Shasta, however,  shifts the conversation and asks about the life of his friend Aravis...and why Aslan had done something different in her life.  Aslan simply says, "I am telling you your story.....not hers."

God is telling us our story - as we walk - he is guiding, leading, directing, and our job is to abide. Focus our eyes.
Look at Jesus.
And feel all else slip into the distance.

Tuesday, September 1, 2015

Words and Blessings

There are some words that you never forget.  They are spoken once and they go somewhere deep deep inside where they become a part of the story of your life in an irreversible way.

I remember some such words from this story of my life, and this morning I was reminded of them.  I was reading Job while on my porch swing...and at the end, it speaks of God's ultimate blessing over his life - that after the sorrow and grief had overtaken him and he had walked a road of severe disastrous pain...that the Lord blessed him more in the later part of his life than in the former part - the part he had lost so tragically.

This passage always takes me back to sitting in the front row of Lifespring Christian Church during Jason's memorial service.  I was 27 - widowed, confused, overwhelmed, sad, exhausted, lost.  In the last few days I had been driven around by family and had made decisions that made no sense to me.  I had walked through coffins and was told to pick out one for my husband.  I had been taken to various grave plots and had to decide which one to bury him in.  I had looked through his clothing and had chosen out something for him to wear in the coffin....I had sat in a funeral home and had to ask everyone to leave so I could have one moment with my face in his shirt, breathing him in and crying my eyes out before I had to hand it over...

...choosing a coffin instead of a couch or a crib, picking a grave plot instead of a vacation destination.  It all made no sense to me.

Maybe this feels like to much to read.

But it is the real deal.  It is part of the story of who I am.

As I sat in the front row of that beautiful service to honor Jason's life... I will never ever forget the moment my dad spoke..and what he said to me.

He bravely got up in front of the crowd.

He told the story of Job in the Bible.

And when he got to the part where God blessed the latter part of Job's life more than the first, he looked right at me.  I vividly remember his eyes being red with tears as he basically said, "I believe that is what God will do for you."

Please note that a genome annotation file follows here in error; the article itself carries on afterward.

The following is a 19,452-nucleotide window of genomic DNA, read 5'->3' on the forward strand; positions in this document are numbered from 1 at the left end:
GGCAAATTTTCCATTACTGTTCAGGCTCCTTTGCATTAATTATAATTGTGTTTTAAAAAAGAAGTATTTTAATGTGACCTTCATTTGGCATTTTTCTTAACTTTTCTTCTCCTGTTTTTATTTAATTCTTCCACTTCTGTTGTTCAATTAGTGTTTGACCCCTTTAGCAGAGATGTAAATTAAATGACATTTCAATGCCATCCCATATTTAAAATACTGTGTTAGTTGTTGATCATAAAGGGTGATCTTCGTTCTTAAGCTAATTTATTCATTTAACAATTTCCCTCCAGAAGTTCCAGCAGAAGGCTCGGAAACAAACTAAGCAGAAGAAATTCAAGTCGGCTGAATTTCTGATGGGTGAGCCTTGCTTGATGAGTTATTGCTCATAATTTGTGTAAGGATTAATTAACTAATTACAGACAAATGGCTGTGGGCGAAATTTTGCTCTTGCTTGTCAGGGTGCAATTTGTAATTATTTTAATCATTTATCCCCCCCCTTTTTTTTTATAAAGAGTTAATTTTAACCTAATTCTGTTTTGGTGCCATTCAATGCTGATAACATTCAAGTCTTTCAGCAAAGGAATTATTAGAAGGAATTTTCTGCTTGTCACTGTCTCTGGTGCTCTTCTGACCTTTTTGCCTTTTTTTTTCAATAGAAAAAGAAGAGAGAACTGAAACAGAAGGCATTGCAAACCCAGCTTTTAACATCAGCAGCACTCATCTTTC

I have never, ever forgotten those words.  Those words spoken with such love from my dad who loved me and hurt so much for me.

Those words spoken in Job about a heavenly father who holds a love for his creation that has a depth that no human can understand.

I think of those words dad spoke...and I choose to believe them.  Because I do know the love of my heavenly Father...I have experienced it time and time again.

Words and blessings.  They matter.

Tuesday, July 14, 2015


I'm realizing that so much of life consists of learning to live in the place of tension.  I'm not talking about tension among people and relationships, but rather the tension between the reality we are now living and the future that is coming.  It's the space between the "today" and the "tomorrow."  The "now" and the "not yet".

And we all have this pull in some form or another.  It's a rare moment in life when we don't feel it.  Our present realities are not what we hope for - we long for something better, different.  There are jobs we long to have, degrees we work to earn, healing that we pray will come, redemption for which we wait, freedom from our bondage.  And the space in-between...the space between the promise and the fulfillment of it can be a desert wasteland where we wrestle with ourselves, struggle to believe, doubt God's goodness, and surrender...again, and again, and again.

I have an old dog named Tucker...a sweet chocolate lab that is 15 years old.  We still go on walks most every day, but they are at a snail's pace.  I might stand while he sniffs the same tree for 5 minutes...and I stand.  And I wait.  And I stand some more.
I am used to this pace now.  I have a neighbor who works at my school.  She laughed about how polar opposite this "dog walking version" of me is compared to what she sees at work.  I am a runner, sprinter, multi-tasker to the extreme at work...I whisk to and fro in order to get my work done at insane speeds....
AND then she sees me walking my dog.  Barely moving.  The paradox of it throws her off...
Tucker is not the young dog he once was....and yet he is still here with me.  I am in the space between.  And I actually have come to enjoy this pace with my sweet buddy as it's become a time where I think and pray and observe and slow down and meander. I'm learning to relish this space and live this space and see it as MY LIFE.